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Thursday, August 18, 2016

David Lang, The National Anthems, Los Angeles Master Chorale

When is enough minimalism...enough? Clearly there is still life in the form for certain composers. Others, perhaps not. David Lang is one of the productive exponents. The new CD The National Anthems (Canteloupe 21119) continues David Lang's processional journey in moving ways.

The Los Angeles Master Chorale and the Calder String Quartet perform the title work, a kind of dirge for the fallen dead of all nations through the use of at least one word from all the national anthems in the world. The collated text shows us that every nation in one way or another demands from its citizens fighting wars in the national name, potentially giving up one's life at some time or another, especially when young.

The text is indeed a sad one. The music makes use of minor-keyed diatonic fragments that sometimes bifurcate into two-part counterpoint, other times have a chant-like ritual repetition as the main structural focus. The music works well with the text.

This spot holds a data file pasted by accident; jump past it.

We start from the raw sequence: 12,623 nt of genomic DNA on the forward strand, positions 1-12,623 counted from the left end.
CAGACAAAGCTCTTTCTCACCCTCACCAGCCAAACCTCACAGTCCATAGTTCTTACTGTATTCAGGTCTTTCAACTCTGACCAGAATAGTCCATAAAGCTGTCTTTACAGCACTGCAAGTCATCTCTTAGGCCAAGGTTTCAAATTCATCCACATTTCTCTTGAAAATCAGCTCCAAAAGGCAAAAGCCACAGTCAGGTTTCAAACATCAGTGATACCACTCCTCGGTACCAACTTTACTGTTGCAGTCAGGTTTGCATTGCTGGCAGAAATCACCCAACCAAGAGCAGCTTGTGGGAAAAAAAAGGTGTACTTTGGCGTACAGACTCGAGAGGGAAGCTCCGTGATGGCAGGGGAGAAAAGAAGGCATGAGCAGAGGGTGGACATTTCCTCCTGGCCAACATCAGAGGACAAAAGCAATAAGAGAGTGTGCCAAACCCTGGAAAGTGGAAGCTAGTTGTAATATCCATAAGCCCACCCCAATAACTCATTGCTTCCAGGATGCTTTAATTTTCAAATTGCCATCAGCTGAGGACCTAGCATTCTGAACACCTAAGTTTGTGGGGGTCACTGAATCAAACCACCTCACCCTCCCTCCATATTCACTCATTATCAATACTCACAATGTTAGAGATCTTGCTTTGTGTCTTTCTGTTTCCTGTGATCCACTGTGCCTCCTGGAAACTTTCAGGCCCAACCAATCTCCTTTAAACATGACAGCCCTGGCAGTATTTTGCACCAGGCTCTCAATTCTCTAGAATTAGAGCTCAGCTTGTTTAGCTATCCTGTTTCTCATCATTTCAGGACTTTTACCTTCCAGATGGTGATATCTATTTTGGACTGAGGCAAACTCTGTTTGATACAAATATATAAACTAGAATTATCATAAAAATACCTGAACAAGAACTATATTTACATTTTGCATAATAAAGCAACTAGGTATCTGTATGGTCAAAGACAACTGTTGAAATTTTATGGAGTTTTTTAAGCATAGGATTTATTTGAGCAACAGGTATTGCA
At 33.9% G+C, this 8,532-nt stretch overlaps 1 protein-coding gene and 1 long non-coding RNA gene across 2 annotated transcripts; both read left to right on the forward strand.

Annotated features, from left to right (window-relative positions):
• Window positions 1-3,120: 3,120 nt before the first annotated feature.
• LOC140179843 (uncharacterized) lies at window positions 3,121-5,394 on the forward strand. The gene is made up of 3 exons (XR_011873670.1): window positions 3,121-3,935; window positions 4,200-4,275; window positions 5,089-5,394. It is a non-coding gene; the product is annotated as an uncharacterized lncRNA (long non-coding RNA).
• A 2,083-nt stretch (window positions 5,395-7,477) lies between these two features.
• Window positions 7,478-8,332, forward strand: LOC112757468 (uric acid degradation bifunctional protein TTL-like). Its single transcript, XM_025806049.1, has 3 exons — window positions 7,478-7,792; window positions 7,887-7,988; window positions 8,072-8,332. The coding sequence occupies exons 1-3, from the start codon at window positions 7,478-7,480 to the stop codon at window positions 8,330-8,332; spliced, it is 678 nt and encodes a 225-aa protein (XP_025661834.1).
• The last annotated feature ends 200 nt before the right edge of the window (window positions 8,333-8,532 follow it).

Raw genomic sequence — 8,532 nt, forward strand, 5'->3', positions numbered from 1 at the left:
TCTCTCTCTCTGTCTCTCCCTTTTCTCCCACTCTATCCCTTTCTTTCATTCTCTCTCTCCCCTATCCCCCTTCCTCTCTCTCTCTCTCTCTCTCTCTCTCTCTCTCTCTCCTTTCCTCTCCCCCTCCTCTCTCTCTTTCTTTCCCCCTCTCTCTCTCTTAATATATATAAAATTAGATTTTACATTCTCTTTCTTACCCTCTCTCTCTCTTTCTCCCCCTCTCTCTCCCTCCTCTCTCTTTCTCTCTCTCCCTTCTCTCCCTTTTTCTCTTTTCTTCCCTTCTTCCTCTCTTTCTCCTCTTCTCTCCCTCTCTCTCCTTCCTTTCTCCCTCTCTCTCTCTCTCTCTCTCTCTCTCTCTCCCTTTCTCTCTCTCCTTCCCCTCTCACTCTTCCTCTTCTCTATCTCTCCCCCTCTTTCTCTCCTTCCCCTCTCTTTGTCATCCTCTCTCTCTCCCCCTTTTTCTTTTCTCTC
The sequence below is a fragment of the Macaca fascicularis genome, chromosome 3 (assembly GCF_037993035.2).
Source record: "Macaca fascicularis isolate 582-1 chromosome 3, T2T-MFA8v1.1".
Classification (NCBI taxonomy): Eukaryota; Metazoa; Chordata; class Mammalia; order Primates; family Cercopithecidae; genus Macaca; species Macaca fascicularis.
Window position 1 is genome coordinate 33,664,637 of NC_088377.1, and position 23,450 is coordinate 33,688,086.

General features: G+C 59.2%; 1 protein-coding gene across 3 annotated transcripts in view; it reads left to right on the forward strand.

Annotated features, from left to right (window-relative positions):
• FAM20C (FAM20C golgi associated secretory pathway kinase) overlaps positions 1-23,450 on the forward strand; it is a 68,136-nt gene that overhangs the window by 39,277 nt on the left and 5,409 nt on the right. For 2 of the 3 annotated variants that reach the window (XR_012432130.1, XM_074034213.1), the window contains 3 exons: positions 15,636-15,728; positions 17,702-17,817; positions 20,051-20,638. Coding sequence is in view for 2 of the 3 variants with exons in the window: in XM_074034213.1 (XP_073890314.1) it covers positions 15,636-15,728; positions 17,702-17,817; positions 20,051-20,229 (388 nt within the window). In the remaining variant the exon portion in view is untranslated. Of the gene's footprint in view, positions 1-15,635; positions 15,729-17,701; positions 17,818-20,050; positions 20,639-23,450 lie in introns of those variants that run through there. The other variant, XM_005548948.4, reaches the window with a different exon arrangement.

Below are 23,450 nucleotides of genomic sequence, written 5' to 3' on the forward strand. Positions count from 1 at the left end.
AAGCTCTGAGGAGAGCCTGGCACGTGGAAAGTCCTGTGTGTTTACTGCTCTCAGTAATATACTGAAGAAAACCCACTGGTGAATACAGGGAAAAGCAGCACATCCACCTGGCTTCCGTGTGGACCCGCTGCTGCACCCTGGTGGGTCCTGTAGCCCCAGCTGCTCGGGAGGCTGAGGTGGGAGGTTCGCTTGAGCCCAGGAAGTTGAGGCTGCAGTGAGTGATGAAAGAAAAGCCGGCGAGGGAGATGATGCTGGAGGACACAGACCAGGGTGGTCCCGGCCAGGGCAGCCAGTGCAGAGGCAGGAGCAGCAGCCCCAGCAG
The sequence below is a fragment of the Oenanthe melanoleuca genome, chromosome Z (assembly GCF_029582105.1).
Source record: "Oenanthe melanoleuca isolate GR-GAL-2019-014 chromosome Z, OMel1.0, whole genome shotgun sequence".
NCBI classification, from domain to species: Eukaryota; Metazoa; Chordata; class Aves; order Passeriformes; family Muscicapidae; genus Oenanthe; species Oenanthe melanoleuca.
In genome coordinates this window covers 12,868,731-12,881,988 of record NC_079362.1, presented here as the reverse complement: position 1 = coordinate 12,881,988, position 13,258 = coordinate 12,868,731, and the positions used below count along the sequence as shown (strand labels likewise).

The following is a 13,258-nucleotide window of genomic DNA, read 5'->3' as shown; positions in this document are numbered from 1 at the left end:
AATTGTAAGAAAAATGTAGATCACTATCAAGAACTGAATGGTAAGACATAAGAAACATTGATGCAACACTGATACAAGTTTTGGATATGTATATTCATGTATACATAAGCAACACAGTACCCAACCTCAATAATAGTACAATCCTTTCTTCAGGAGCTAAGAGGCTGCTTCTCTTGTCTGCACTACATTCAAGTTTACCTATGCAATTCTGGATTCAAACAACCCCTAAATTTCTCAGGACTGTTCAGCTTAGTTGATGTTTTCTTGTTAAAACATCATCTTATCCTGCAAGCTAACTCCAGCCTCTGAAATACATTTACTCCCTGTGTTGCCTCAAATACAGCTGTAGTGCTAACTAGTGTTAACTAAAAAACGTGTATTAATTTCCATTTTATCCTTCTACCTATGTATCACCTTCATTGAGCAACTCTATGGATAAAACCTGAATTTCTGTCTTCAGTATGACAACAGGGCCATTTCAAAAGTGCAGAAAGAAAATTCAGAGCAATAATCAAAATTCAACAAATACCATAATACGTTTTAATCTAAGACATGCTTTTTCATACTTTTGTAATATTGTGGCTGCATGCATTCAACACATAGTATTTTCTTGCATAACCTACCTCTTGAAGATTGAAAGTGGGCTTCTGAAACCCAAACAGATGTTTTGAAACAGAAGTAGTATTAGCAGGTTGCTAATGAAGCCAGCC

A second work, "The Little Match Girl Passion" is based on the children's tale and is scored for the chorale and percussion. It has a more harmonically enriched minor-keyed diatonicism as its basis and so goes well with the title work.

The use of simple means in works such as these is of course no guarantee for success. David Lang uses the elemental building blocks with a ritual sureness that gives us resonance with early sacred world musics yet remains distinct within the parameters Lang has set up.

After several hearings Lang's music proceeded to do its work upon me, so that in the end these works spoke clearly to my musical self. He once again shows us to be a composer of real importance today. Give this one a couple of listens and perhaps you too will find it a powerfully dramatic program.

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